That isn’t the way the coal man knocks
Dark earth and blackened hands
Who rattles the letter box?

That isn’t the way the milkman knocks
Pale earth strewn in foreign lands
Who rattles the letter box?

That isn’t the way the fish-seller knocks
Gaping mouths and staring eyes
Who rattles the letter box?

That isn’t the way the egg-man knocks
Cracked shells and broken lives
Who rattles the letter box?

So mother buttons her first son’s coat
In Avondale, in Avondale
And his name comes home in an envelope.

And a mother buttons her second son’s coat
And wraps a muffler around his throat
In Avondale, in Avondale
And his name comes home in an envelope.

And runs a comb through her third son’s fringe
And wipes a crumb from her fourth son’s lips
And presses a note in her fifth son’s fist
In Avondale, in Avondale
And buttons their coats
And their names come home in envelopes.

Some days the wind troubles the hinges and locks
And a sunflower sways and the tree-house rocks
But it’s deadly quiet in Avondale
When somebody knocks.

Who rattles
Who rattles the letter box?

Simon Armitage on the doorstep in Avondale Road

Armitage visited Helperthorpe in the Yorkshire Wolds – one of only 52 ‘Thankful Villages’ in England and Wales, villages that didn’t lose a single soul to the fighting during the war. The term ‘thankful village’ was coined in 1936 by the writer Arthur Mee (an evocative name: who in my generation did not at some time read his Children’s Encyclopedia, or Children’s Newspaper?) to describe the handful of communities that didn’t suffer any military fatalities during the war. Instead of memorials in memory of the dead many have plaques giving thanks for the village sons’ salvation.  However, the 52 ‘Thankful Villages’ in England and Wales are an anomaly, dwarfed in number by the 16,000 villages which weren’t so fortunate.

Thankful village: the Helperthorpe Roll of Honour
Thankful village: the Helperthorpe Roll of Honour


In Helperthorpe, all 18 men who left for the front returned. The maths of their good fortune is quite exceptional. Around a million British and Commonwealth lives were lost during the First World War. No Scottish community appears to have been left unscathed, and no thankful villages have been identified in Ireland, either, which was still part of the UK during this period.

First World war wagoner
First World war waggoner

Armitage spoke to Ted Atkinson, the grandson of wagonner Arthur Brown, who returned home  to Helperthorpe after his war-time service, bringing horse-drawn provisions to the trenches on the frontline. It was the only time that Arthur ever went abroad.  Arthur was awarded the Meritorious Service Medal for his bravery when, taking provisions up to the frontline on his wagon with two horses, he came under German shellfire.  One shell landed near him and killed one of his horses. The other had survived, but was in distress.  As the barrage continued, for nearly 45 minutes, Arthur stayed with his horse in full sight of the enemy while shells fall around them, refusing to take shelter in the trench.  He thought the war was ‘futile’, his grandson told Simon, before reading ‘The Thankful’, the poem written for his grandfather by Armitage.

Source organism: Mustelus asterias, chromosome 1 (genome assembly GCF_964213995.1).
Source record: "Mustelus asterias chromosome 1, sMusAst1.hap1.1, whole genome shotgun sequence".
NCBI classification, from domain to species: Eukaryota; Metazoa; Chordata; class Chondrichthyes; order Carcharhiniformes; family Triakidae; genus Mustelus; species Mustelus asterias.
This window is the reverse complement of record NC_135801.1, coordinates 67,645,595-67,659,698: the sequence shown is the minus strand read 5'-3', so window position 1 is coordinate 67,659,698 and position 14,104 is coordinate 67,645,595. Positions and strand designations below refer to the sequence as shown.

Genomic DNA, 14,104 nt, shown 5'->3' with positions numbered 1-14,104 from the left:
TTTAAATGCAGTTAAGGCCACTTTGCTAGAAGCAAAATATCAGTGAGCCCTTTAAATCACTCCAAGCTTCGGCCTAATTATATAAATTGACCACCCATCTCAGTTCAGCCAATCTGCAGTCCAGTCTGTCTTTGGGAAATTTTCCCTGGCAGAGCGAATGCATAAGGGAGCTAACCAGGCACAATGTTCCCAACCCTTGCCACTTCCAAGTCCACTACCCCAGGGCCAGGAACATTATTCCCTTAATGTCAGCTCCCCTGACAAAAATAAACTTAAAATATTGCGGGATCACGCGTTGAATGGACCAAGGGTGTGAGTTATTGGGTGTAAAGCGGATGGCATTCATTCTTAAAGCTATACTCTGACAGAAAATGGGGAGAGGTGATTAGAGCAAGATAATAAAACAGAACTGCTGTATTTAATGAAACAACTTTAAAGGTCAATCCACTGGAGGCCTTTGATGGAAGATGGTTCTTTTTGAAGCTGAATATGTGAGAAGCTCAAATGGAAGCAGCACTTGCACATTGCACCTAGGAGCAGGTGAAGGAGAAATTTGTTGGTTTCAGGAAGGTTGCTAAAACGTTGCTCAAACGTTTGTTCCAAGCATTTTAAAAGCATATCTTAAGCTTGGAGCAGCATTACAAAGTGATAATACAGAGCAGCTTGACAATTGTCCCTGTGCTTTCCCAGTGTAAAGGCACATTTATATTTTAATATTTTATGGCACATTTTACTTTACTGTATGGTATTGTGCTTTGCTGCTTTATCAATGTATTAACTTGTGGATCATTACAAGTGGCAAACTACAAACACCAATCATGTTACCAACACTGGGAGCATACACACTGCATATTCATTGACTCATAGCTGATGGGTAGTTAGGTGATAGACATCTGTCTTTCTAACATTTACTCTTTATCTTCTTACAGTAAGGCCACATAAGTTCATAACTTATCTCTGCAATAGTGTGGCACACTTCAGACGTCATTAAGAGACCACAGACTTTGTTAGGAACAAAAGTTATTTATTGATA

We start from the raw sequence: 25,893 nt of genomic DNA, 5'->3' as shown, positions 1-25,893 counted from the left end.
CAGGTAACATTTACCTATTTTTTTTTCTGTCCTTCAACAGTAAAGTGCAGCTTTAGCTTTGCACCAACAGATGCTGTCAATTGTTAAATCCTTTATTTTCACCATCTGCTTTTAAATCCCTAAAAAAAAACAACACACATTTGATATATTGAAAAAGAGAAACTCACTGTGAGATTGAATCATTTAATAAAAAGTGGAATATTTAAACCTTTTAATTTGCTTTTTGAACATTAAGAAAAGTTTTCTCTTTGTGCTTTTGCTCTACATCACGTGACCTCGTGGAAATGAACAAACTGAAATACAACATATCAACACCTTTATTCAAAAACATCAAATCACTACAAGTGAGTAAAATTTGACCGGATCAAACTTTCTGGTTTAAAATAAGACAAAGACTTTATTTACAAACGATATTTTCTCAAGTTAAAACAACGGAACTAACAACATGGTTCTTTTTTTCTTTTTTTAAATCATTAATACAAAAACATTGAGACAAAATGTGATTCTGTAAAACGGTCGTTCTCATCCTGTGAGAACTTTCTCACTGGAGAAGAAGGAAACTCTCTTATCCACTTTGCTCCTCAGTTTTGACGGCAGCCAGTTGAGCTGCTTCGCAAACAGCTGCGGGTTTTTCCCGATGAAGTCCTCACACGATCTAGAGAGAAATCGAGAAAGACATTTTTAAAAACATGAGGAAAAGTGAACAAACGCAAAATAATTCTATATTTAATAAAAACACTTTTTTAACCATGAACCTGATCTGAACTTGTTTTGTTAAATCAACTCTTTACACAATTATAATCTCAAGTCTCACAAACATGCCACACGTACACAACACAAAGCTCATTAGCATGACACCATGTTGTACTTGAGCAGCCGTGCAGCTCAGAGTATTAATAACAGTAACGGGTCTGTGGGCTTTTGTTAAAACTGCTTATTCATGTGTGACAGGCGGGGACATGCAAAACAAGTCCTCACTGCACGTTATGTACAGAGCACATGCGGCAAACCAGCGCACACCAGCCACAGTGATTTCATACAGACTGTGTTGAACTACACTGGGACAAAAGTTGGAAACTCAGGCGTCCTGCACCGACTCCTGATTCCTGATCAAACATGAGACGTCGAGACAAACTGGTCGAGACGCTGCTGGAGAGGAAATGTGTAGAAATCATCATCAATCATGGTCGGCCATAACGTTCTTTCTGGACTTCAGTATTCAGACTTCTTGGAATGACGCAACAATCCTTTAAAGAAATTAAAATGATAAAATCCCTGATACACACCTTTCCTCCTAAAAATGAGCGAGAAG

Clyne War Memorial
Clyne War Memorial

Two of Armitage’s poems were responses to objects. One was ‘Memorial’, written after visiting the highly unusual War Memorial at Clyne in the Scottish Highlands. It’s a clock tower paid for by local people to commemorate local men who had given their lives.  Armitage saw the building as combining the enduring symbolism of time (measured out in 15-minute chimes) with an everyday function.

The poppy
The poppy which Joseph Shaddick sent home

The second object was a pressed poppy which soldier Joseph Shaddick sent from the trenches to his family home in Devon.  It now lies, pale and brittle, in the archive of the Imperial War Museum, and was the inspiration for ‘Considering the Poppy’:

Consider the poppy,
think it a life,
the plasma and milk
of its petals and stalk.

Or think it a face,
the agonised blush,
blood vessels flushed
with revulsion, pain.

Think it an eye:
the blood-shot iris
and ink-black pit
staring blank and blind,

or think it a mouth,
muted, stunned,
or think it a flag,
planted there

flying nobody’s colours
in no-man’s land.
Or think it a soul,
fallen, lost,

or think it a hole
the gaping nought
of an entry wound
or exit wound.

Or think it a ghost,
or think it a heart.
But, above all, think it
a thought:

A seed of thought
that might sleep
in the mind
for a hundred years

and sprout
and bud and blossom
and fruit.

A bubble of memory
that blooms
in the rain.
A Rorschach smudge,

A crimson stain
that reminds
and reminds
when it flares and flames

So consider the poppy
pinned on a blouse or pinned on a coat,
or growing wild
among cane or corn.

And recall.
And recall.

Bringing something new to the significance of remembrance at the time of the centennial, Simon Armitage’s haunting film was enhanced by his thoughtful narration and moving poems.  It’s available on iPlayer for another month, but can also be viewed on YouTube:

See also